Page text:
The National Anthem

Eternal Father bless our land,
Guard us with Thy Mighty Hand,
Keep us free from evil powers,
Be our light through countless hours.
To our Leaders, Great Defender,
Grant true wisdom from above.
Justice, Truth be ours forever,
Jamaica, Land we love.
Jamaica, Jamaica, Jamaica land we love.

Teach us true respect for all,
Stir response to duty’s call, strengthen us the weak to cherish,
Give us vision lest we perish.
Knowledge send us Heavenly Father,
Grant true wisdom from above.
Justice, Truth be ours forever,
Jamaica, land we love.
Jamaica, Jamaica, Jamaica land we love.

The competition for the words of the National Anthem of Jamaica was announced in September 1961. The selected lyrics would be published and a separate contest would be held for the music. Nearly one hundred entries for the words were received and it was subsequently announced, on March 17, 1962, that the competition for the words of the National Anthem would close on Saturday March 31, 1962.

A Joint Committee of the Houses of Parliament was responsible for making the final selection. However, members remained divided between two possible choices until July 19, 1962. Former Prime Minister Hon Edward Seaga, who was a member of the committee established by the House of Representatives for the design of the Jamaican flag and the national anthem, shares his personal account of how the National Anthem was created in the article From Colony to Independence. He wrote:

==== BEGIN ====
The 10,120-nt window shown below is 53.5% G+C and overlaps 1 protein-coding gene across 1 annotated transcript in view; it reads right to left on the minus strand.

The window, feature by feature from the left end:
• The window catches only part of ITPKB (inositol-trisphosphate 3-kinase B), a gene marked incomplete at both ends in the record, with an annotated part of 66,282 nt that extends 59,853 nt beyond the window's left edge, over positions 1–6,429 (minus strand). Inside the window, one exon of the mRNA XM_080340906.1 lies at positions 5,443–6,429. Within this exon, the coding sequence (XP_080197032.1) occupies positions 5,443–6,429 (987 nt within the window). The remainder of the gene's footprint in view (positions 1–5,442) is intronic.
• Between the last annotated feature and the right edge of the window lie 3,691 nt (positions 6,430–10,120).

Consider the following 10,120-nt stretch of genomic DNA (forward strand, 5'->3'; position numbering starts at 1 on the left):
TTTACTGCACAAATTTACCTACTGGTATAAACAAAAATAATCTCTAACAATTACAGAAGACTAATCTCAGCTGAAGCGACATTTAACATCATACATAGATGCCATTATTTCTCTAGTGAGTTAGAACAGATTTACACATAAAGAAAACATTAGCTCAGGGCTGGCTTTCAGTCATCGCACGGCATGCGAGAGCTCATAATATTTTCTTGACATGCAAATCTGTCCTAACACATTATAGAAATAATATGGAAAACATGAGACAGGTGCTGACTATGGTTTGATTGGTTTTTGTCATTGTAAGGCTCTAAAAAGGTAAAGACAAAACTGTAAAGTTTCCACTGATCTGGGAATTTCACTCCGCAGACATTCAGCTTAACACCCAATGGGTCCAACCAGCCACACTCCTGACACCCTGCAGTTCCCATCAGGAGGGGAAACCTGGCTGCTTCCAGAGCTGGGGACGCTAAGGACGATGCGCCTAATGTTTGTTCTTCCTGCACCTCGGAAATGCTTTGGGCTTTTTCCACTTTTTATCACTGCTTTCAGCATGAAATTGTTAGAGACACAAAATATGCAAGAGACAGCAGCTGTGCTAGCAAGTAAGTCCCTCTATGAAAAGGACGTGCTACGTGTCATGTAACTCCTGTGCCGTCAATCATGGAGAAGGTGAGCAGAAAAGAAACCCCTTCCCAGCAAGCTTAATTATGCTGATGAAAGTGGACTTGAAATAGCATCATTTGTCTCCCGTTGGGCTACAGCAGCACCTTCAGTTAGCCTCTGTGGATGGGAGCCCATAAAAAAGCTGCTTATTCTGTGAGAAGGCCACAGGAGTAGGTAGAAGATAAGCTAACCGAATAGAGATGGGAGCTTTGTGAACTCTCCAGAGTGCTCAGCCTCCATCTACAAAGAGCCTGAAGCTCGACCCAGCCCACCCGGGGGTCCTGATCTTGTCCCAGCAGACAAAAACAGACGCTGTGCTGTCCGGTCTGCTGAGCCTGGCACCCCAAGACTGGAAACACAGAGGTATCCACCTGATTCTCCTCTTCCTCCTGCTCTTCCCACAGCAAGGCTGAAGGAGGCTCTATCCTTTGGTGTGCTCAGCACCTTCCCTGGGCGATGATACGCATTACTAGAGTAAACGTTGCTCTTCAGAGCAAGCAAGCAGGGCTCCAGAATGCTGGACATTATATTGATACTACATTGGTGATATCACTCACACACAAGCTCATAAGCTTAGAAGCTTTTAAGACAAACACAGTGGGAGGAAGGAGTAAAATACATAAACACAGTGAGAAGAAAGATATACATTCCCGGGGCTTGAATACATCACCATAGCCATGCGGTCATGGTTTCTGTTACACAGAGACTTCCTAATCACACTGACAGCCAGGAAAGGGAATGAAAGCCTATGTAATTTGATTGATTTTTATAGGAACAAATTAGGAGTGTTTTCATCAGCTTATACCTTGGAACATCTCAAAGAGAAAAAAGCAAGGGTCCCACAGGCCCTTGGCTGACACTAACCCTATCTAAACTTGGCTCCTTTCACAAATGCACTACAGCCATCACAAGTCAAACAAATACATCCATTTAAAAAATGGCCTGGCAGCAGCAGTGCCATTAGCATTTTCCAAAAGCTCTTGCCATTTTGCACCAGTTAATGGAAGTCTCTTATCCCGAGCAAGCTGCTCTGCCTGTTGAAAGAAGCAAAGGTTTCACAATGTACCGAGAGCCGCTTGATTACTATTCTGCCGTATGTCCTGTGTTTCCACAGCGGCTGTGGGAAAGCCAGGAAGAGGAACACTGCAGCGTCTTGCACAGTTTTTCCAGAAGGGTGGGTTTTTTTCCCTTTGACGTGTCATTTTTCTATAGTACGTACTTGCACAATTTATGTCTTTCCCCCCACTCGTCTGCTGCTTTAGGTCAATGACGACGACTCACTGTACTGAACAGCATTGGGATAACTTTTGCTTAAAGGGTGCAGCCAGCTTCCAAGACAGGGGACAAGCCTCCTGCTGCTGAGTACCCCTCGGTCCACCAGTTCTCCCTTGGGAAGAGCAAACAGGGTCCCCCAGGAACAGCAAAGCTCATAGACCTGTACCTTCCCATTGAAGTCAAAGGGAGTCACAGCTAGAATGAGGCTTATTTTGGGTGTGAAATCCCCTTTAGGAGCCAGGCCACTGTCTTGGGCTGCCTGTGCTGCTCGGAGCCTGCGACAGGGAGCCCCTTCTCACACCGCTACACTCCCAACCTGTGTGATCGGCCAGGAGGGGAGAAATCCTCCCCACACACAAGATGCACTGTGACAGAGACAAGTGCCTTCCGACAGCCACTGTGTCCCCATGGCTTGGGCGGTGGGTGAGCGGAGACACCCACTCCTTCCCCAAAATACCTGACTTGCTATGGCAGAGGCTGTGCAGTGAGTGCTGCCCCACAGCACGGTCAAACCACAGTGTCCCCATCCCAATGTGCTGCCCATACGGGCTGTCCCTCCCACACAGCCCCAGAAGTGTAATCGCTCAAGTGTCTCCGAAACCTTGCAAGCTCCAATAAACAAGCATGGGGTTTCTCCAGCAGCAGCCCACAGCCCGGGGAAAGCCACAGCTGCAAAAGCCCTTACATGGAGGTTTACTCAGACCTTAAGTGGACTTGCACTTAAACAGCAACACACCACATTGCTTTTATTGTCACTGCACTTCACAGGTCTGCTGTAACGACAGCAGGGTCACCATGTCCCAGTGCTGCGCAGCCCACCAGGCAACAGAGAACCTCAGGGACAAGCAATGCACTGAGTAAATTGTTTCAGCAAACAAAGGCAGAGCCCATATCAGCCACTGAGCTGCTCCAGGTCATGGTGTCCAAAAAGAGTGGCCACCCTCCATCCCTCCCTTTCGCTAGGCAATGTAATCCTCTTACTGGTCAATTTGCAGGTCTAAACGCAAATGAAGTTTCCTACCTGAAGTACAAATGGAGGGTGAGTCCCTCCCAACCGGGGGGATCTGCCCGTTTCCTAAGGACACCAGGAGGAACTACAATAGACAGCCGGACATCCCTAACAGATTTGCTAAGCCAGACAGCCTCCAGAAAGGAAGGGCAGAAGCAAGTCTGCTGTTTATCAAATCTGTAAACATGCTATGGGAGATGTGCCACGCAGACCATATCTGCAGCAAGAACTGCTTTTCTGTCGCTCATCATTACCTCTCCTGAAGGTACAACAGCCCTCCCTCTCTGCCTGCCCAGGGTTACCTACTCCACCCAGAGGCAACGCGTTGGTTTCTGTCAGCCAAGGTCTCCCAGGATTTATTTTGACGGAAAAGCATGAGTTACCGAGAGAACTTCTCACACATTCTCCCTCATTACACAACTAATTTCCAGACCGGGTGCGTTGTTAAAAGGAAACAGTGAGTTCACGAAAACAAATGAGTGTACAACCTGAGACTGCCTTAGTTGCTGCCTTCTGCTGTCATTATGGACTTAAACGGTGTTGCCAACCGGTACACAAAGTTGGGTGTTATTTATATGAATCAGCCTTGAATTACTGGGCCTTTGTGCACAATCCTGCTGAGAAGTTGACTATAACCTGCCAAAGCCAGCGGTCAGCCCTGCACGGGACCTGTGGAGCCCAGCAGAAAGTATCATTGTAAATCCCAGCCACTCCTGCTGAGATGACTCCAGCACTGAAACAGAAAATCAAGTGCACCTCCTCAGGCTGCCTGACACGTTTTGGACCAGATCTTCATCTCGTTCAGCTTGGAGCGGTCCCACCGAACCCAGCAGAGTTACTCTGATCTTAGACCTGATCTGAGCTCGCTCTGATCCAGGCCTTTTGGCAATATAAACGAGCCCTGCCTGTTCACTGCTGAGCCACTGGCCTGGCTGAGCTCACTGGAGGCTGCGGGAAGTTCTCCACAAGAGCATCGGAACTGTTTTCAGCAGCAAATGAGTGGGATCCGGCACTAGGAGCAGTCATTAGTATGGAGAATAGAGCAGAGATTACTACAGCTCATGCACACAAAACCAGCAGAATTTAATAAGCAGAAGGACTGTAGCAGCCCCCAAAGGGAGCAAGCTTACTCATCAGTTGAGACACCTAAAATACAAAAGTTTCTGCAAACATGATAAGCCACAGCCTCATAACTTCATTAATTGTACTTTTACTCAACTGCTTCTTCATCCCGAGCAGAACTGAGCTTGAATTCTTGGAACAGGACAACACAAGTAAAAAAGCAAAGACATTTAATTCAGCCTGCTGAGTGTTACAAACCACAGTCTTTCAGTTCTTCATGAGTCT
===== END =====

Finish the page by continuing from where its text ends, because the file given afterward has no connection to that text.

The committee was not inspired by any of the 12 entries sent to it by members of the public who composed songs for the competition to select a national anthem. But two entries stood out, one more so than the other.

Because of the short period of time remaining, it was decided to use a tape recording of the entry selected for playing to members of the House in the lobby of Parliament to get opinions on suitability. The recording was without any accompaniment, which made the rendition very uninspiring. In the chamber of the House, members were vocally upset at the selection. Some wanted an entirely new composition.

Robert Lightbourne, whose beautiful composition had been rearranged and submitted, explained that a new composition was impossible in a few weeks. Other members said the songs presented sounded like hymns. One other, Keble Munn, suggested that it was not essential for an anthem to be composed at this time. Canada, up to that time, had no anthem. It took Wycliffe Martin, another member, to remind the House that if there was a flag, there would have to be an anthem, and we had already selected a flag.

In my contribution to the debate, I bemoaned the rearrangement of the Lightbourne composition, which I had heard him play on the piano at this home several times. I expressed pleasure in “hearing a song which would have made a beautiful national anthem”, and expressed concern that “what we have heard tonight is, to my mind, a watered-down version of that very song. Some of the most inspiring passages were omitted, including the climax that would have stirred the mind and heart. The omission of that part has made it something less than the best.”

The article continues on the next page.